• Email
  • Print

The Bloody Partnership

1.

The authors of the two new Civil War narratives under review are not shy about stating their central theses. The Union Army of the Tennessee, writes Steven Woodworth, was “the most effective fighting force on the continent” by 1864. It “won the decisive battles in the decisive theater of the war” while other Union armies were losing battles or barely holding their own. Charles Bracelen Flood agrees. The personal rapport and professional partnership between Ulysses S. Grant and William T. Sherman, who successively commanded the Army of the Tennessee from 1861 to 1864, was “the friendship that won the Civil War.”

Like most Union armies, the Army of the Tennessee was named after the river that flowed through its area of initial operations. It grew from a core of several brigades commanded by Grant that occupied the vital strategic region where four navigable rivers came together along the Illinois– Kentucky border: the Cumberland, Tennessee, Ohio, and Mississippi rivers. This army increased to its maximum size of about 60,000 men during the Vicksburg campaign in 1863. Soldiers in the Army of the Tennessee came almost entirely from the states of what we now call the Midwest: Ohio, Indiana, Illinois, Michigan, Wisconsin, Iowa, Missouri, and Minnesota. The midwesterners Grant and Sherman created this army in their own image, according to Woodworth: “It partook both of [Grant’s] matter-of-fact steadiness and his hard-driving aggressiveness” as well as of Sherman’s genius for strategic mobility.

Grant was one of the few commanders on either side in the Civil War (Robert E. Lee was another) who “understood the importance of momentum and maintaining the initiative,” as Woodworth points out:

There might be many things that the enemy could do to him, but Grant seemed to realize that the enemy would not be able to do these things if he acted first, keeping his opponent off balance.

When the Confederates at Fort Donelson attacked and threatened to break his line on February 15, 1862, Grant recognized that

some of our men are pretty badly demoralized, but the enemy must be more so, for he has attempted to force his way out, but has fallen back: the one who attacks first now will be victorious and the enemy will have to be in a hurry if he gets ahead of me.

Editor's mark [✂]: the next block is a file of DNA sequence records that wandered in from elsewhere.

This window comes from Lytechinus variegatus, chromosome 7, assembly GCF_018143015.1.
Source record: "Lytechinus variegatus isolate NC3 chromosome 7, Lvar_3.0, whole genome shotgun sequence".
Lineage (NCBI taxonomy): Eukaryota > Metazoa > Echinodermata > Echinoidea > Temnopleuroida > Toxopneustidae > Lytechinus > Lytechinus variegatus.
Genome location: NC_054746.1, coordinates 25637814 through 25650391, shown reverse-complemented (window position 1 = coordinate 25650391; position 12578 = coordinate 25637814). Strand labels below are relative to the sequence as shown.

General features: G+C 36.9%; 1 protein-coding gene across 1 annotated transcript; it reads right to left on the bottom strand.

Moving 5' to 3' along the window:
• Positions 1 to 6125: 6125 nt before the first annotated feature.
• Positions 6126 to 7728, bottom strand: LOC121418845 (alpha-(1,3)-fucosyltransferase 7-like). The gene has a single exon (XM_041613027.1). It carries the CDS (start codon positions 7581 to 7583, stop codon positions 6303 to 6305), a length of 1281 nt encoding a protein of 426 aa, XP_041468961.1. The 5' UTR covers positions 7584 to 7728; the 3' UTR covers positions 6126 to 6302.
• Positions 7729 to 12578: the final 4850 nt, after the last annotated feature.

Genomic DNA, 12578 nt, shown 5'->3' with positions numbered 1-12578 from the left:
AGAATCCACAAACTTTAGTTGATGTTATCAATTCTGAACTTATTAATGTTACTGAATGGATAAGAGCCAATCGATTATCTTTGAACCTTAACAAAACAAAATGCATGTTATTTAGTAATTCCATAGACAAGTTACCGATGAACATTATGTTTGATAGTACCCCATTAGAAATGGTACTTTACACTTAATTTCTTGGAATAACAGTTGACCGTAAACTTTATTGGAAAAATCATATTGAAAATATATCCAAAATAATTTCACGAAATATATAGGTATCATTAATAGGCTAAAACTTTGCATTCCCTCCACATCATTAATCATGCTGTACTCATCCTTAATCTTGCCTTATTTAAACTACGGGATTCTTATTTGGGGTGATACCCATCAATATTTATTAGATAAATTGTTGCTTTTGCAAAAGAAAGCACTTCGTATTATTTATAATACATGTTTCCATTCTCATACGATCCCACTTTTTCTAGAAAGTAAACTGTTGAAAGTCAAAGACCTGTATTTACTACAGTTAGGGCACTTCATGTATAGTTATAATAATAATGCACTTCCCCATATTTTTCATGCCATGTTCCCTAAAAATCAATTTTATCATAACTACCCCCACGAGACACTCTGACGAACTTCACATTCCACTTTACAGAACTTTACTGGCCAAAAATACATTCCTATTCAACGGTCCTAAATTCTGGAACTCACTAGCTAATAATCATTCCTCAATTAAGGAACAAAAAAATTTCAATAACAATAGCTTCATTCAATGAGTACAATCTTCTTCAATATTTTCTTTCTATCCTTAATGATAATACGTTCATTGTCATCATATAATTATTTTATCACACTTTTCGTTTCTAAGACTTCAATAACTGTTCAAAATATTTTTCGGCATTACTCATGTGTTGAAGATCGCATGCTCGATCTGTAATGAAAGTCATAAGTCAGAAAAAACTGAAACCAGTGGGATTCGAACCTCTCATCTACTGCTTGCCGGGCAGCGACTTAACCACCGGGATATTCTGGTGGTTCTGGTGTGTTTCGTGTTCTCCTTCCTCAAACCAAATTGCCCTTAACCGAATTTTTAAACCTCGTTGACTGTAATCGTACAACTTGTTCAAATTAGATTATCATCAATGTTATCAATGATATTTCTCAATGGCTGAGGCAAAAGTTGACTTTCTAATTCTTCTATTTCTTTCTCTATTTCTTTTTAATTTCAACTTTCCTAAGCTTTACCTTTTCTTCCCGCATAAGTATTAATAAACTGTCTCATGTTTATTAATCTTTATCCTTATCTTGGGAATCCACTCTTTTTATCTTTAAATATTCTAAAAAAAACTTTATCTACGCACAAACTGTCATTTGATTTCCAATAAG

Grant calmly directed a counterattack that penned up the Confederates in their fort and compelled the surrender of 14,000 of them the next day.

Seven weeks later at the Battle of Shiloh in southwest Tennessee, after his army had been roughly handled and driven back two miles on April 6, one of Grant’s staff officers asked about preparations for retreat. Surprised, Grant replied: “Retreat? No! I propose to attack at daylight, and whip them.” And he did. Two years later when Grant went east as general in chief of all Union armies and made his headquarters with the Army of the Potomac for its titanic campaign against Lee’s Army of Northern Virginia, Union troops suffered a similar setback in Grant’s initial confrontation with Lee at the Battle of the Wilderness. A distraught brigadier rode up to Grant and blurted out a panicked warning that Lee would get in the Union rear and cut them off from their retreat route over the Rappahannock River. Grant fixed him with a glare and declared:

Oh, I am heartily tired of hearing what Lee is going to do. Some of you always think he is about to turn a double somersault, and land in our rear and on both of our flanks at the same time. Go back to your command, and try to think what we are going to do ourselves, instead of what Lee is going to do.

Grant suited action to words, and maintained the initiative to the end at Appomattox eleven months later.

But Grant’s effort to instill into the Army of the Potomac the aggressive, can-do attitude that he had brought east enjoyed only limited success. He was never able to turn that army into the supple, quick-striking instrument of his will that he had done with the smaller Army of the Tennessee. Woodworth implies a geographical explanation for this contrast. Most soldiers in the Army of the Potomac came from the longer-settled and more urban states of the Northeast, while “Grant’s qualities tended to be those of that up-and-coming region” of the Midwest that furnished the soldiers in the Army of the Tennessee. They “were quick to adopt Grant’s approach to war, because it was the way their own fathers had approached the challenges of carving farms out of the wilderness.” This interpretation may have some validity, but a more likely explanation for the Army of the Potomac’s relative inertia is the legacy of General George B. McClellan, who created that army and stamped it with his trademark defensive-mindedness and lack of initiative.

And perhaps the Army of the Tennessee was not quite so all-conquering as Woodworth and Flood claim. Woodworth takes his title from a letter by Captain Jacob Ritner of the 25th Iowa Infantry to his wife just before the attack against Confederate defenses on Missionary Ridge at Chattanooga in southeast Tennessee, in November 1863. “We all expect a hot fight before long,” wrote Ritner, “but we expect nothing but victory.” On this occasion, however, the three divisions of the Army of the Tennessee (commanded by Sherman) failed to carry their objective while troops from the Army of the Cumberland and Army of the Potomac, in the first battle in which parts of all three principal Union armies fought together, attacked successfully and won the battle.